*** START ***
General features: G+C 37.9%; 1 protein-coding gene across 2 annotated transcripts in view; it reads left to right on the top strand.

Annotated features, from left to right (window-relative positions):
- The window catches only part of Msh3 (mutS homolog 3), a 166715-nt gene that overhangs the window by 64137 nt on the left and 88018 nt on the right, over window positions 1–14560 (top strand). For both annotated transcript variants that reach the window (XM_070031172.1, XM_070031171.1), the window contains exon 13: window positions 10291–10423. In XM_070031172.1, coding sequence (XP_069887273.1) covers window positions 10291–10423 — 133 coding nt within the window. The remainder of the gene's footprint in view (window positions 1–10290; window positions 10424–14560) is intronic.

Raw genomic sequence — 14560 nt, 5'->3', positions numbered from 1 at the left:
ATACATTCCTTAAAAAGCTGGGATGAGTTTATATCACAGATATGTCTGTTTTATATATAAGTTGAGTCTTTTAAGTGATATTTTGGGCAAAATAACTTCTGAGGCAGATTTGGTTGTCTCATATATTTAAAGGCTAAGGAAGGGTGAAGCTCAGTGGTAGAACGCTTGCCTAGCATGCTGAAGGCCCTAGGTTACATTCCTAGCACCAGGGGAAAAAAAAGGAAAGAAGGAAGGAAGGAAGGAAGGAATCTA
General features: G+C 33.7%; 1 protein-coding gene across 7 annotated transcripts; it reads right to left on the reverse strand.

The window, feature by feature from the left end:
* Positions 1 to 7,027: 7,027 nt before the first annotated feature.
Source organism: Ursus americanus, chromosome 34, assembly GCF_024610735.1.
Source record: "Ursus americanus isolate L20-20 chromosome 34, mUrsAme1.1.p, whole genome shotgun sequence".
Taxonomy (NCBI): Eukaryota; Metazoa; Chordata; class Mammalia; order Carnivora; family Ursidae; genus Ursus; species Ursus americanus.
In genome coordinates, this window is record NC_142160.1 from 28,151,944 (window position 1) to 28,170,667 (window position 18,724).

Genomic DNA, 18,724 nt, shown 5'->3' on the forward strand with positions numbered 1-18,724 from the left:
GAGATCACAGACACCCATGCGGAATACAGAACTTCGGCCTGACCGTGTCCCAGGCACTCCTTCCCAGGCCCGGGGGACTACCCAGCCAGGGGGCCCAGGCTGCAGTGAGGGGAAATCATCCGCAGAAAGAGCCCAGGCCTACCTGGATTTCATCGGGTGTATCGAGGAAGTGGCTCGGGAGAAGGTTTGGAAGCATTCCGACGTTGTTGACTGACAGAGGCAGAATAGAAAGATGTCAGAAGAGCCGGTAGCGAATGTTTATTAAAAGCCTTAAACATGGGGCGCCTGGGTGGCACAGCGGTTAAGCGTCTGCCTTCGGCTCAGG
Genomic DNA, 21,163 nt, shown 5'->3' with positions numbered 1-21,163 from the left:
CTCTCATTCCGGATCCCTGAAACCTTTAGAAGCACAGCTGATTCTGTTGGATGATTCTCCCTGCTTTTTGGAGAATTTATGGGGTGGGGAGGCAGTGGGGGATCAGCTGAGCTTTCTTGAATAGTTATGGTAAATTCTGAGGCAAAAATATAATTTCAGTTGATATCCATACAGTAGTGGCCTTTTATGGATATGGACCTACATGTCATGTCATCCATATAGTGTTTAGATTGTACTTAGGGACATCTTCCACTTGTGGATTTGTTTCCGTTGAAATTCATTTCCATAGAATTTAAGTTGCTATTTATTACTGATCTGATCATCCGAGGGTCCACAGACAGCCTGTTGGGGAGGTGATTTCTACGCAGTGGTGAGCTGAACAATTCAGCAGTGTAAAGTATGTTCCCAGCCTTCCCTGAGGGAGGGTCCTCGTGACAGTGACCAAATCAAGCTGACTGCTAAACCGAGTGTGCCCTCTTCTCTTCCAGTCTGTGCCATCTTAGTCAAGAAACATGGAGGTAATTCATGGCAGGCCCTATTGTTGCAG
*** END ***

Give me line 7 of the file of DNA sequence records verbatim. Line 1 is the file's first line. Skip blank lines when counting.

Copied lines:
The window, feature by feature from the left end: